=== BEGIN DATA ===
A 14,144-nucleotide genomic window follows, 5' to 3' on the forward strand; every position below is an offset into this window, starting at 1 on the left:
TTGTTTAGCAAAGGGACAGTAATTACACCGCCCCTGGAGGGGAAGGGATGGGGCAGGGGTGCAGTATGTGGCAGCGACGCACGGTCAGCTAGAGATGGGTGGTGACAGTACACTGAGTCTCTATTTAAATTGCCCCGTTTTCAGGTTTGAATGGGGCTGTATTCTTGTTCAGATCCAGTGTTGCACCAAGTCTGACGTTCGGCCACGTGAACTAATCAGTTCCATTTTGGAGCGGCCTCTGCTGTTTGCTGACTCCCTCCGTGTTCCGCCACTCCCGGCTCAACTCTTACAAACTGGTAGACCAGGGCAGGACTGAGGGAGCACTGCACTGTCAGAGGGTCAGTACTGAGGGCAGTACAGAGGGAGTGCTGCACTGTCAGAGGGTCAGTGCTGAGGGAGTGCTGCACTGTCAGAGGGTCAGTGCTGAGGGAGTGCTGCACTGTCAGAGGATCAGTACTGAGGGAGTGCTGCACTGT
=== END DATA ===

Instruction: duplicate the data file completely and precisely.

A 14,144-nucleotide genomic window follows, 5' to 3' on the forward strand; every position below is an offset into this window, starting at 1 on the left:
TTGTTTAGCAAAGGGACAGTAATTACACCGCCCCTGGAGGGGAAGGGATGGGGCAGGGGTGCAGTATGTGGCAGCGACGCACGGTCAGCTAGAGATGGGTGGTGACAGTACACTGAGTCTCTATTTAAATTGCCCCGTTTTCAGGTTTGAATGGGGCTGTATTCTTGTTCAGATCCAGTGTTGCACCAAGTCTGACGTTCGGCCACGTGAACTAATCAGTTCCATTTTGGAGCGGCCTCTGCTGTTTGCTGACTCCCTCCGTGTTCCGCCACTCCCGGCTCAACTCTTACAAACTGGTAGACCAGGGCAGGACTGAGGGAGCACTGCACTGTCAGAGGGTCAGTACTGAGGGCAGTACAGAGGGAGTGCTGCACTGTCAGAGGGTCAGTGCTGAGGGAGTGCTGCACTGTCAGAGGGTCAGTGCTGAGGGAGTGCTGCACTGTCAGAGGATCAGTACTGAGGGAGTGCTGCACTGT